© 2017 American Society of Andrology and European Academy of Andrology Cryopreservation is the most suitable method to preserve boar spermatozoa over long-term storage. However, freeze–thawing protocols inflict extensive damage to sperm cells, reducing their viability and compromising their fertilizing ability. In addition, high individual variability is known to exist between boar ejaculates, which may be classified as of good (GFE) or poor (PFE) freezability. While conventional spermiogram parameters fail to predict sperm cryotolerance in fresh spermatozoa, high levels of certain proteins, also known as freezability markers, have been found to be related to the sperm resilience to withstand freeze–thawing procedures. In this context, the hypothesis of this study was that aquaporins AQP3, AQP7, and AQP11 could be linked to boar sperm cryotolerance. Twenty-nine ejaculates were evaluated and subsequently classified as GFE or PFE based upon their sperm viability and motility at post-thawing. Fourteen ejaculates resulted to be GFE, whereas the other fifteen were found to be PFE. Relative abundances of AQP3, AQP7, and AQP11 and their localization patterns were evaluated in all fresh and frozen–thawed ejaculates through immunoblotting and immunocytochemistry. Prior to cryopreservation, relative amounts of AQP3 and AQP7 were found to be significantly (p < 0.05) higher in GFE than in PFE. In contrast, no significant differences (p > 0.05) between freezability groups were found for AQP11, despite GFE tending to present higher levels of this protein. The localization of AQP7, but not that of AQP3 or AQP11, was observed to be affected by cryopreservation procedures. In conclusion, these results suggest that AQP3 and AQP7 are related to boar sperm cryotolerance and may be used as freezability markers.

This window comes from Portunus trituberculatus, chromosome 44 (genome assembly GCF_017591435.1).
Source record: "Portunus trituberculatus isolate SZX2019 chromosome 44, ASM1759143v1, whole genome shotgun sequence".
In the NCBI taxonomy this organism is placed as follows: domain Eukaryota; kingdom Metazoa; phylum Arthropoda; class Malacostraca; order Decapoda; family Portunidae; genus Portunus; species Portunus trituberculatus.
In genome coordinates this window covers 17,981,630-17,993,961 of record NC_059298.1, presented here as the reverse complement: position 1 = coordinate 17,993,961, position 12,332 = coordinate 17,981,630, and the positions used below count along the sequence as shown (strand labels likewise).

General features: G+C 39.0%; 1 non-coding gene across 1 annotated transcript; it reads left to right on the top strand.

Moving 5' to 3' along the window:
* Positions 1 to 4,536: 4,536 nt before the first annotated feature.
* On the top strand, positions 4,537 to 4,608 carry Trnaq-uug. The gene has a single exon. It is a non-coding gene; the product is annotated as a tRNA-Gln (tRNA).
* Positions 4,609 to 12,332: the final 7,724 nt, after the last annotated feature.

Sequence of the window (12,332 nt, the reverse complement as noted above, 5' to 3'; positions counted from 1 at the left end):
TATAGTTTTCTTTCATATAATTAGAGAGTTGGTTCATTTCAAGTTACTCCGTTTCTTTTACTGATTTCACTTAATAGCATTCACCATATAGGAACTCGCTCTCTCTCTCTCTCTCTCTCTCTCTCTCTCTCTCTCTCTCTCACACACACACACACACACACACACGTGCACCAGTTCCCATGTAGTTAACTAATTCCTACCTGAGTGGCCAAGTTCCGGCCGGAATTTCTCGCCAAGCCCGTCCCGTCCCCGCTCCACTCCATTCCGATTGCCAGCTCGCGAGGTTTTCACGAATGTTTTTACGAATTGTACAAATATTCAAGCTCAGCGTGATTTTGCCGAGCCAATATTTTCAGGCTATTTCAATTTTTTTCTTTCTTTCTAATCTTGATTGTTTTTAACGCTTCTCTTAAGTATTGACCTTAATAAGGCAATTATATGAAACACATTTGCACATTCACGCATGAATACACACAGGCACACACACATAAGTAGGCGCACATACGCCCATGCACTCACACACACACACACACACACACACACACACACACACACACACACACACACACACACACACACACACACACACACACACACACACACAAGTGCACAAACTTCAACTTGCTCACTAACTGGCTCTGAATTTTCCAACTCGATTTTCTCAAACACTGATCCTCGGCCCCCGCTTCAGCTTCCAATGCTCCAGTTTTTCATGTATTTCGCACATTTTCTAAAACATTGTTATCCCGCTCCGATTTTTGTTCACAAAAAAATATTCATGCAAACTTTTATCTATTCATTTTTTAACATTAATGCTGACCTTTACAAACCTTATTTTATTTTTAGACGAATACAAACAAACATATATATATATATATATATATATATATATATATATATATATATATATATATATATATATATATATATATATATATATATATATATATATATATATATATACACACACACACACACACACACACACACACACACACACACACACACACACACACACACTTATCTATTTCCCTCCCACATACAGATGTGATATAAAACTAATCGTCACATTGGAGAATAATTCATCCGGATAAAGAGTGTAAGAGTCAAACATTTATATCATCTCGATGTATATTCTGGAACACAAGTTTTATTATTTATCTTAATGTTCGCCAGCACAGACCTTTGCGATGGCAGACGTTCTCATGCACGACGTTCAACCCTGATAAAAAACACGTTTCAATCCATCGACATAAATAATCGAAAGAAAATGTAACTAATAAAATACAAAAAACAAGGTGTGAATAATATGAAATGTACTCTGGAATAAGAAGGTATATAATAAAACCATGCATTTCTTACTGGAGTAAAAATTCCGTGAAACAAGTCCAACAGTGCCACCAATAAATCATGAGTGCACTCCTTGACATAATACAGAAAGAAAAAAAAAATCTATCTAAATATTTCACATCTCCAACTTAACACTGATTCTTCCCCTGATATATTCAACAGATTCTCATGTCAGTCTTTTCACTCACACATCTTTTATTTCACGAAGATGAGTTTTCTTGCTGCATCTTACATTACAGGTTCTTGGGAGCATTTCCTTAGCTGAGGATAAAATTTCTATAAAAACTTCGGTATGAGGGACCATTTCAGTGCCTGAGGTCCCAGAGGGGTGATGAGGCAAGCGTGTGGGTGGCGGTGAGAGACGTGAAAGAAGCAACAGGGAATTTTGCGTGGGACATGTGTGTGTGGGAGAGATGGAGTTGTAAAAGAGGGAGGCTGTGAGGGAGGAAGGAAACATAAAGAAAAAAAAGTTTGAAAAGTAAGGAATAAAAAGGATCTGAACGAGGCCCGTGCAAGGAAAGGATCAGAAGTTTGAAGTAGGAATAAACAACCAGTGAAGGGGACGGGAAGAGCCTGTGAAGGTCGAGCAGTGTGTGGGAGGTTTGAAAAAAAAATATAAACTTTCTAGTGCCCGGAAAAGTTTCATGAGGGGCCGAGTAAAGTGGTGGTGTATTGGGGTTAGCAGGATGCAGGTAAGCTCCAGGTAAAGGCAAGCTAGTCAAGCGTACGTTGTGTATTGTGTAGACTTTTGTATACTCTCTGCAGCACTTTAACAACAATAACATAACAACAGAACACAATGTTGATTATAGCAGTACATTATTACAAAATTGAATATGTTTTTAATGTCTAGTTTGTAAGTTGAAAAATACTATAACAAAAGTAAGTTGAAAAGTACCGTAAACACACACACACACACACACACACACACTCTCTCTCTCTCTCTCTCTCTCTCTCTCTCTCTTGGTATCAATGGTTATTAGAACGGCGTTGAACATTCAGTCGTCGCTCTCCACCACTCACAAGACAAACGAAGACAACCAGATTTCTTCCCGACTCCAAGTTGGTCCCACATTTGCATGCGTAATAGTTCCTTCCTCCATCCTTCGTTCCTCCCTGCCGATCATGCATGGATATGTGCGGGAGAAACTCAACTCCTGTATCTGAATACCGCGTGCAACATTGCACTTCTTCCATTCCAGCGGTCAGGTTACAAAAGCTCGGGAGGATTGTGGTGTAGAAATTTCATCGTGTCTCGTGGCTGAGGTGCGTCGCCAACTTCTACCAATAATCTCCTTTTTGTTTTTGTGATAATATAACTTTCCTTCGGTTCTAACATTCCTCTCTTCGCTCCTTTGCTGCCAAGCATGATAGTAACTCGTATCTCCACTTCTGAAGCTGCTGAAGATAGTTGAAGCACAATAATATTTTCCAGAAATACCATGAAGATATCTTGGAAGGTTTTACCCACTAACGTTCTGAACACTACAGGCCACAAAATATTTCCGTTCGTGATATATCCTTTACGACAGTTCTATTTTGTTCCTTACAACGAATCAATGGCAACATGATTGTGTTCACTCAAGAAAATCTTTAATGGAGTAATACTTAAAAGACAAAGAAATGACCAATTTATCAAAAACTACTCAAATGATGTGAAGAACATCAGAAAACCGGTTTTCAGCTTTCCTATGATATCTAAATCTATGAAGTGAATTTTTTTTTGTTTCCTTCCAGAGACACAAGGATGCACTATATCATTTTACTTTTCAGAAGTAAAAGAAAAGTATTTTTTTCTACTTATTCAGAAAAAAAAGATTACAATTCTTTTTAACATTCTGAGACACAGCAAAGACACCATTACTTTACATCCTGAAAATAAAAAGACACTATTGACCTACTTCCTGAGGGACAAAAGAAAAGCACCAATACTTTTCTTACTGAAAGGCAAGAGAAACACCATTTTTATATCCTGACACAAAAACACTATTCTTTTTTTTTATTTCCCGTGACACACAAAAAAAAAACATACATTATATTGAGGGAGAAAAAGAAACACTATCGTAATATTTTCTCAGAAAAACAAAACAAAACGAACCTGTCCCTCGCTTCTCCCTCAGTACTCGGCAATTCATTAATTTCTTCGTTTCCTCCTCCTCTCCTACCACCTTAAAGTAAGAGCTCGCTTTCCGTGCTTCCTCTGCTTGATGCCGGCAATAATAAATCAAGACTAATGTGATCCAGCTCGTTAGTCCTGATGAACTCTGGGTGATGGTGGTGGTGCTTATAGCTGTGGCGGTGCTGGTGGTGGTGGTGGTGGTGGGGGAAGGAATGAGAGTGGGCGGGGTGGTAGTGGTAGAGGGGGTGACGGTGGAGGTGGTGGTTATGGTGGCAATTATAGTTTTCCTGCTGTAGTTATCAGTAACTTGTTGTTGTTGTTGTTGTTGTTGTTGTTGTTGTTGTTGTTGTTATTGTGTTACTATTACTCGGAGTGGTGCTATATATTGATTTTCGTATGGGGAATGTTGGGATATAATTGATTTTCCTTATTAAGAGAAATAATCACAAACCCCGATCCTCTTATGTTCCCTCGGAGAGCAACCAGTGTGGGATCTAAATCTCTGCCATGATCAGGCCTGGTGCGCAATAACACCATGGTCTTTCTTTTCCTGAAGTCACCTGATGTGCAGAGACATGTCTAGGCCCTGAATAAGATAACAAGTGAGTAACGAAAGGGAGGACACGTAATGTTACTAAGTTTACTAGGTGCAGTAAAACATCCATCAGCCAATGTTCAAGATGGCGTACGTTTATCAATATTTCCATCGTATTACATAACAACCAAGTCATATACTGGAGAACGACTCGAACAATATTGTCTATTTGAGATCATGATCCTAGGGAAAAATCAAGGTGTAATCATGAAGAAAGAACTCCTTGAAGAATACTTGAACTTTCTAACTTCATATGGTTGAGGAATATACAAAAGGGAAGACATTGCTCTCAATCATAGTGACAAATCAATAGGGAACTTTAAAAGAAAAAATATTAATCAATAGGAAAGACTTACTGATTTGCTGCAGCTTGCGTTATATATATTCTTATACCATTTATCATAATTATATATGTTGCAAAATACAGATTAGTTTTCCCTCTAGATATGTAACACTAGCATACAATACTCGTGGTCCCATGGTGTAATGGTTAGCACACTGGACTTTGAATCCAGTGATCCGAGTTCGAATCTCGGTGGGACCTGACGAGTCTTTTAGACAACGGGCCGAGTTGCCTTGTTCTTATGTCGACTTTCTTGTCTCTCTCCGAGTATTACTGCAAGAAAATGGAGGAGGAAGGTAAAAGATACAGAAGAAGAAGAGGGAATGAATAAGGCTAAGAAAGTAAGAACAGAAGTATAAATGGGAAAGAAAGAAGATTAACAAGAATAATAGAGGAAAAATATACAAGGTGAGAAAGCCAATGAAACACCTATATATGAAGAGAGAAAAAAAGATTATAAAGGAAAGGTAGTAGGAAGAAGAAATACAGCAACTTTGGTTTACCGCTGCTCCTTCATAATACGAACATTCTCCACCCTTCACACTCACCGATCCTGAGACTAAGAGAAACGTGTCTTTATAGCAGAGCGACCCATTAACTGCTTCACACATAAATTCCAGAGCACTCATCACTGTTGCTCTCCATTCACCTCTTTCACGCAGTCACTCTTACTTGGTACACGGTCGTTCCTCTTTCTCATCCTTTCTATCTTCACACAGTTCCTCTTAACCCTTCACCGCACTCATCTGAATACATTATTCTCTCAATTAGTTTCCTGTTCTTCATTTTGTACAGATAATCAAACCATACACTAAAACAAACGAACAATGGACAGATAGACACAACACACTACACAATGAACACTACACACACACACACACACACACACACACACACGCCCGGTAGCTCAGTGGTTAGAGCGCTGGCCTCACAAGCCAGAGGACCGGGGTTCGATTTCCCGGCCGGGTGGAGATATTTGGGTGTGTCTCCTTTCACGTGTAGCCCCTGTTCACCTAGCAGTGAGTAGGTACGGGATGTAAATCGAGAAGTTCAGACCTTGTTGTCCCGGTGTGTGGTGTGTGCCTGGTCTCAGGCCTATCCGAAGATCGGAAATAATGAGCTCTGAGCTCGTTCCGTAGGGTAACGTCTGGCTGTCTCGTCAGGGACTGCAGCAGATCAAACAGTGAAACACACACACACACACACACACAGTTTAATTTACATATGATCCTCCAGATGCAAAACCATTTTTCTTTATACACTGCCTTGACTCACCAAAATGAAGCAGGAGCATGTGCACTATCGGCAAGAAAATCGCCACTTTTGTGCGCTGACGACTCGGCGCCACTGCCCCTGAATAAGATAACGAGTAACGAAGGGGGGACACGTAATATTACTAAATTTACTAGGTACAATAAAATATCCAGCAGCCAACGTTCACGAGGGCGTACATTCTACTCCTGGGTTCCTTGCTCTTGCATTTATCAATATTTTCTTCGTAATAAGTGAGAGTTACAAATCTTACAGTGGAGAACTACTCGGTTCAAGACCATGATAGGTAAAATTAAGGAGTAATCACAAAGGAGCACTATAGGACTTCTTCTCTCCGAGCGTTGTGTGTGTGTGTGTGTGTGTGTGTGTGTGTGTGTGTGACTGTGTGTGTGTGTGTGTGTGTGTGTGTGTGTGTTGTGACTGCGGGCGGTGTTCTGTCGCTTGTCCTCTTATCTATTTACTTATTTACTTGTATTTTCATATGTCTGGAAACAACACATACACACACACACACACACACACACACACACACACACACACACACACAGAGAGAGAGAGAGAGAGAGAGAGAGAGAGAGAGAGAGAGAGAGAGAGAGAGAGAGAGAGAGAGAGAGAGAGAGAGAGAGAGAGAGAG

|Publication status||Published - 1 Nov 2017|
- boar sperm
- freezability markers